(A series on childhood memories)
K.M. Mathew is 101 years old, but he avidly remembers the 1924 floods that devastated Travancore-Cochin, and the numerous snakes he killed
By Shevlin Sebastian
In the family farm of K.M. Mathew, at Udayamperoor, there was a worker named Krishnan. He used to look after a lot of hens. One day a cobra entered the coop and gobbled up 15 eggs. When Krishnan dropped a load of wood on the ground near the coop, he saw the cobra. He ran away screaming for Mathew.
“At that time, I was well known in the village for killing snakes,” says Mathew, 101. “I had no fear.” Because the cobra had eaten so much, it was unable to move. In desperation, it started vomiting out the eggs.
However, when Mathew arrived, armed with a stick, the cobra was still immobile. With one blow, he killed the snake. “I always hit a few centimetres below the back of the head,” he says. “Death is instantaneous.”
Mathew was the son of a wealthy farmer. The fourth of seven children he studied in a school at Mulanthuruthy.
“In 1916, there were no text books or slates,” he says. “The teacher would write something on the blackboard and we would memorise it. But, at the end of the day, when I reached home, I would have forgotten most of the things that had been taught.”
To reach the school, Mathew had to cross a river on a boat. On the way, his friends and neighbours would play a lot of pranks. One day, his friend, Paul, hit the edge of the boat and fell into the river. He was hauled back and seemed all right. But there was a wound on his chest, which lay untreated, and a few days later, he contracted typhoid, and died suddenly. “I have never forgotten him,” says Mathew.
When he was in Class 7, Mathew’s education was abruptly stopped, as his father needed help on the farm. So, every morning, after a breakfast of kanji and pickle, Mathew would set out for work.
Since he was the landowner’s son, his job was one of supervision. At that time, there were a large number of workers from the Pelayan caste. “In those times, we could buy these people,” says Mathew. But their fortunes changed for the better when the SNDP school was established at Udayamperoor in 1951.
“The Pelayans were able to get educated,” says Mathew. And thus began their long journey out of poverty. He remembers a Pelayan called Iyer, who worked for the family, and lived to be 100. Iyer’s grandson, Paramu, became a captain of a ship, while Paramu’s son married a girl from the Cochin royal family, and lives in America.
Sometimes, Mathew had to stay awake at night. That was when the water wheels (chakrams) were used. This was a contraption, which had several planks attached to a wheel. “Two men would press on the plank, like as if they are moving a pedal,” says Mathew. The plank would lift water from the pond and let it flow into the paddy fields. “In the absence of motor pumps, this was the way we watered the paddy fields,” he says. Most of the time, the workers fortified themselves with liquor, before working right through the night.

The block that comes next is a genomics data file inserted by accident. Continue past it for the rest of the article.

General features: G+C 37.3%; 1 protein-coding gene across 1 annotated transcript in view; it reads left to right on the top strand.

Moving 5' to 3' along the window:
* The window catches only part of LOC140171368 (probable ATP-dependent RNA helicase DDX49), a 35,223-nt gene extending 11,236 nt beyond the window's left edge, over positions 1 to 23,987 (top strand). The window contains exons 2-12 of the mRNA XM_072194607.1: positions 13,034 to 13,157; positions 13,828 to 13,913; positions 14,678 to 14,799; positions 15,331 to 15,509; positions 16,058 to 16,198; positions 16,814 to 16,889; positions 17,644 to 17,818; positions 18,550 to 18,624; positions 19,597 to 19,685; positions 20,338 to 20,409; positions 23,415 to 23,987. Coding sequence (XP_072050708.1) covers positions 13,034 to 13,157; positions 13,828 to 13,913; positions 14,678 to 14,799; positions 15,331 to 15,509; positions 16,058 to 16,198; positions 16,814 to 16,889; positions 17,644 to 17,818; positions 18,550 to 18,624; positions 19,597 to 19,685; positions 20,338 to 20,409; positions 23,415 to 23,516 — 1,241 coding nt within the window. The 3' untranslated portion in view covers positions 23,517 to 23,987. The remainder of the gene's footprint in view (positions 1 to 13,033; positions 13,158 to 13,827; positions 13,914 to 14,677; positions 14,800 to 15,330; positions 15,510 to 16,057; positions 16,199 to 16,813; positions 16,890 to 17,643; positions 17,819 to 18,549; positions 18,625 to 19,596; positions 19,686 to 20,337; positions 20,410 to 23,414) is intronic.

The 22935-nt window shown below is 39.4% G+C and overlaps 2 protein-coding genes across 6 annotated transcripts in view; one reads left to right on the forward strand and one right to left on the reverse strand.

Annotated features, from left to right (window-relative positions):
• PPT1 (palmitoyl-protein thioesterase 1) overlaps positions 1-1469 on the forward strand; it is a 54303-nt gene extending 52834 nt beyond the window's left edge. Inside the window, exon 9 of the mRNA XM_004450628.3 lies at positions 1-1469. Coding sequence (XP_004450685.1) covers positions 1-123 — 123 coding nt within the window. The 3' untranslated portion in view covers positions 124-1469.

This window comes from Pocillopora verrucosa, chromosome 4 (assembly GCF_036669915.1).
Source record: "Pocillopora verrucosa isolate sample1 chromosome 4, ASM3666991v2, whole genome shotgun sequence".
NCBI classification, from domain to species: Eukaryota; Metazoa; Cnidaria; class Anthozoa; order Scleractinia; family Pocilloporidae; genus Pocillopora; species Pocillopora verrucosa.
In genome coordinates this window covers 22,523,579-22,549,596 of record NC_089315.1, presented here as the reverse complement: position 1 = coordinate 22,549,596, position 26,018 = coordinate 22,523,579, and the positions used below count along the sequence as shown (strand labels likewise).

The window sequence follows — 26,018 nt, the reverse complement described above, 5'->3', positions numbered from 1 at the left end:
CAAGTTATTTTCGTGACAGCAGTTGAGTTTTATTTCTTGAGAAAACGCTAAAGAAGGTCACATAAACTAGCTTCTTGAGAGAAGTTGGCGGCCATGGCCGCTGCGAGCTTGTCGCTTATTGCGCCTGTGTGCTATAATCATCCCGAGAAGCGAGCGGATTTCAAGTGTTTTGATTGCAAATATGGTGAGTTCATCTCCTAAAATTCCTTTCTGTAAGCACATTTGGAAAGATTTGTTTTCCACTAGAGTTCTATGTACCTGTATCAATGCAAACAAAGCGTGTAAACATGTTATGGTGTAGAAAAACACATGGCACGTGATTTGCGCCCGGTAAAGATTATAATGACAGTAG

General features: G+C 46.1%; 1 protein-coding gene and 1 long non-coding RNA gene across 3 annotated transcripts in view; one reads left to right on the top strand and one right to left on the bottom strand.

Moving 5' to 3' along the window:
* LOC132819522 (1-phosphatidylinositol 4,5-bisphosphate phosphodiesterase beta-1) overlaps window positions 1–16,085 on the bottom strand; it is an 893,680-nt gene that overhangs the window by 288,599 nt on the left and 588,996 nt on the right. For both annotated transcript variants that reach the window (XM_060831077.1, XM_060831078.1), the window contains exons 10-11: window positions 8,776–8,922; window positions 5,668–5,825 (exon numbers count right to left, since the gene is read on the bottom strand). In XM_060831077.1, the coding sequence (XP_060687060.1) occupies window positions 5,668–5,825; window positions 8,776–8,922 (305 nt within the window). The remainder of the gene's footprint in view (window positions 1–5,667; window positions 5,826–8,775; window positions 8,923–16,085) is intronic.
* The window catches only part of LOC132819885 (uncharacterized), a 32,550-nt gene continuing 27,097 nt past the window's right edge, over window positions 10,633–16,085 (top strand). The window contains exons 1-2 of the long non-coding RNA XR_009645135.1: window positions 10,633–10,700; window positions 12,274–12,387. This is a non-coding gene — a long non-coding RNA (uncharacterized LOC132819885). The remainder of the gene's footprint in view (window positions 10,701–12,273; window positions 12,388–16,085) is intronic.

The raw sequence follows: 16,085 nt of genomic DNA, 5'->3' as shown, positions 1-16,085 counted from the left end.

There were also occasions when Mathew played the role of a watchman. At night, men would roam around, plucking coconuts and mangoes from trees. Mathew and his cousins would lie in wait in the dark. As soon as a thief stole a coconut, they would nab him. “In those days, we did not take the thief to the police station,” he says. “We would slap him, and make him take an oath that he will not steal again. Usually, the thief stayed away from our property.”
Of course, there were hilarious moments, too. Sometimes, Mathew’s uncle would also accompany the young lads. Unfortunately, he suffered from a perennial throat ailment. In the silence of the night, he would clear his throat. “The moment the thieves heard that, they knew my uncle was around and would run away,” says a smiling Mathew.
It was an uneventful life, except when Nature exhibited its fury. Mathew remembers the 1924 floods, which devastated Travancore-Cochin, like as if it had happened yesterday. “It rained for nine days non-stop,” says Mathew. “Hundreds of people died, mostly in the high ranges, apart from thousands of cattle and other animals.”
In their property, except for the house, which was at an elevated level, the rest of the area was under water. “At that time, there were no dams to control the flow of the water,” he says. But there was one advantage: the silt left behind was good manure for the crops.
Mathew, who is the father of five children, and has 47 great grandchildren, is now living with his son, Dr. M.M. Francis, at Edapally. He stays with all his children a few months at a time. Asked whether the earlier eras were better, he says, simply, “Every era is nice.”
(Copyright: The New Indian Express, Kochi)